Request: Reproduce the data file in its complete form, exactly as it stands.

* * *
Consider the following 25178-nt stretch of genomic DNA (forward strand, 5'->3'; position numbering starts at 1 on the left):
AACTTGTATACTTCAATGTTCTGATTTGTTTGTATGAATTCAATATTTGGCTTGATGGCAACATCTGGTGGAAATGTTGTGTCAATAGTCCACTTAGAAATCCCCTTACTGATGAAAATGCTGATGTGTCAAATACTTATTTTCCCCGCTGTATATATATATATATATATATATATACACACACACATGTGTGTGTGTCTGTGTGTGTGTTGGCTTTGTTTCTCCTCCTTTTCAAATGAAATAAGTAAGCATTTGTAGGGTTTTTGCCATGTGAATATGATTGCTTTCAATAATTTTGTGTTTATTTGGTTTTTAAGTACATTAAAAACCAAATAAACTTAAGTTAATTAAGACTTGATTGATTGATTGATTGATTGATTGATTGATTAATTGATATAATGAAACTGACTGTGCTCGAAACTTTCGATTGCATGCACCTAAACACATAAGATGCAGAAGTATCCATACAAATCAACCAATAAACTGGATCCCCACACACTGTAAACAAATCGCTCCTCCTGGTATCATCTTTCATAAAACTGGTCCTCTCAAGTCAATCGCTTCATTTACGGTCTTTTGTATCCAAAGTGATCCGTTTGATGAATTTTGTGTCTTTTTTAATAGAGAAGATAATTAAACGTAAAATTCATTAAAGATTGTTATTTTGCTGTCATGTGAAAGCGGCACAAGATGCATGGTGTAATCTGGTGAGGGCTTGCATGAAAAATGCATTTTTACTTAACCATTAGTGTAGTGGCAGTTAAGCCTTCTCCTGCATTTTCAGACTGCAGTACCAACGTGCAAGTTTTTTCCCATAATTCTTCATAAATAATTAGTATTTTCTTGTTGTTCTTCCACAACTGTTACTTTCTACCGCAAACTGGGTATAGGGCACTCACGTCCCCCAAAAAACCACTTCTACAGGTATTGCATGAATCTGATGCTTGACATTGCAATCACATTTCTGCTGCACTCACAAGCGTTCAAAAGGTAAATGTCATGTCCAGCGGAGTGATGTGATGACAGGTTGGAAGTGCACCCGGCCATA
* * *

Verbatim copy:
Consider the following 25178-nt stretch of genomic DNA (forward strand, 5'->3'; position numbering starts at 1 on the left):
AACTTGTATACTTCAATGTTCTGATTTGTTTGTATGAATTCAATATTTGGCTTGATGGCAACATCTGGTGGAAATGTTGTGTCAATAGTCCACTTAGAAATCCCCTTACTGATGAAAATGCTGATGTGTCAAATACTTATTTTCCCCGCTGTATATATATATATATATATATATATACACACACACATGTGTGTGTGTCTGTGTGTGTGTTGGCTTTGTTTCTCCTCCTTTTCAAATGAAATAAGTAAGCATTTGTAGGGTTTTTGCCATGTGAATATGATTGCTTTCAATAATTTTGTGTTTATTTGGTTTTTAAGTACATTAAAAACCAAATAAACTTAAGTTAATTAAGACTTGATTGATTGATTGATTGATTGATTGATTGATTAATTGATATAATGAAACTGACTGTGCTCGAAACTTTCGATTGCATGCACCTAAACACATAAGATGCAGAAGTATCCATACAAATCAACCAATAAACTGGATCCCCACACACTGTAAACAAATCGCTCCTCCTGGTATCATCTTTCATAAAACTGGTCCTCTCAAGTCAATCGCTTCATTTACGGTCTTTTGTATCCAAAGTGATCCGTTTGATGAATTTTGTGTCTTTTTTAATAGAGAAGATAATTAAACGTAAAATTCATTAAAGATTGTTATTTTGCTGTCATGTGAAAGCGGCACAAGATGCATGGTGTAATCTGGTGAGGGCTTGCATGAAAAATGCATTTTTACTTAACCATTAGTGTAGTGGCAGTTAAGCCTTCTCCTGCATTTTCAGACTGCAGTACCAACGTGCAAGTTTTTTCCCATAATTCTTCATAAATAATTAGTATTTTCTTGTTGTTCTTCCACAACTGTTACTTTCTACCGCAAACTGGGTATAGGGCACTCACGTCCCCCAAAAAACCACTTCTACAGGTATTGCATGAATCTGATGCTTGACATTGCAATCACATTTCTGCTGCACTCACAAGCGTTCAAAAGGTAAATGTCATGTCCAGCGGAGTGATGTGATGACAGGTTGGAAGTGCACCCGGCCATA